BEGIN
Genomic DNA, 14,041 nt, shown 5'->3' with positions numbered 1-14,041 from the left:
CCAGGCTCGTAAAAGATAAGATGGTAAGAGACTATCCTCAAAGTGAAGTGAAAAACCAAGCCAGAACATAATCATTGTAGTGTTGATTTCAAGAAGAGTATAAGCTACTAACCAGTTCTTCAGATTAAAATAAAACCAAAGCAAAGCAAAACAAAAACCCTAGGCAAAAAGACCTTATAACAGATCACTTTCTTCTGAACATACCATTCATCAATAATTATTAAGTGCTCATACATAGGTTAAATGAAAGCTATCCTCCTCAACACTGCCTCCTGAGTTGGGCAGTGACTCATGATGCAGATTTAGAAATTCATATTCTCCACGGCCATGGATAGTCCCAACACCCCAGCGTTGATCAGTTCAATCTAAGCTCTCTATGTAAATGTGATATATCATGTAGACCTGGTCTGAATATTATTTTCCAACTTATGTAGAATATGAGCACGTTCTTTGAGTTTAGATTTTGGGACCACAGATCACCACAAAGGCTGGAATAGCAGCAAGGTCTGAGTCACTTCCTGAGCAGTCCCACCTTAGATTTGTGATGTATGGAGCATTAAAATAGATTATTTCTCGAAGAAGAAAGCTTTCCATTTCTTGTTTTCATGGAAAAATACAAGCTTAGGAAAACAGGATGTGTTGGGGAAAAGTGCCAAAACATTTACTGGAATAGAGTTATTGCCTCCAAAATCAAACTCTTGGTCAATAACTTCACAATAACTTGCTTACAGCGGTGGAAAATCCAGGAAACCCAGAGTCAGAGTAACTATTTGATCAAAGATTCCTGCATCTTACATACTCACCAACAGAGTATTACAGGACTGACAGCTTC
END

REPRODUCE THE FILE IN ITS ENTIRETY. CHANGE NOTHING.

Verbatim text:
Genomic DNA, 14,041 nt, shown 5'->3' with positions numbered 1-14,041 from the left:
CCAGGCTCGTAAAAGATAAGATGGTAAGAGACTATCCTCAAAGTGAAGTGAAAAACCAAGCCAGAACATAATCATTGTAGTGTTGATTTCAAGAAGAGTATAAGCTACTAACCAGTTCTTCAGATTAAAATAAAACCAAAGCAAAGCAAAACAAAAACCCTAGGCAAAAAGACCTTATAACAGATCACTTTCTTCTGAACATACCATTCATCAATAATTATTAAGTGCTCATACATAGGTTAAATGAAAGCTATCCTCCTCAACACTGCCTCCTGAGTTGGGCAGTGACTCATGATGCAGATTTAGAAATTCATATTCTCCACGGCCATGGATAGTCCCAACACCCCAGCGTTGATCAGTTCAATCTAAGCTCTCTATGTAAATGTGATATATCATGTAGACCTGGTCTGAATATTATTTTCCAACTTATGTAGAATATGAGCACGTTCTTTGAGTTTAGATTTTGGGACCACAGATCACCACAAAGGCTGGAATAGCAGCAAGGTCTGAGTCACTTCCTGAGCAGTCCCACCTTAGATTTGTGATGTATGGAGCATTAAAATAGATTATTTCTCGAAGAAGAAAGCTTTCCATTTCTTGTTTTCATGGAAAAATACAAGCTTAGGAAAACAGGATGTGTTGGGGAAAAGTGCCAAAACATTTACTGGAATAGAGTTATTGCCTCCAAAATCAAACTCTTGGTCAATAACTTCACAATAACTTGCTTACAGCGGTGGAAAATCCAGGAAACCCAGAGTCAGAGTAACTATTTGATCAAAGATTCCTGCATCTTACATACTCACCAACAGAGTATTACAGGACTGACAGCTTC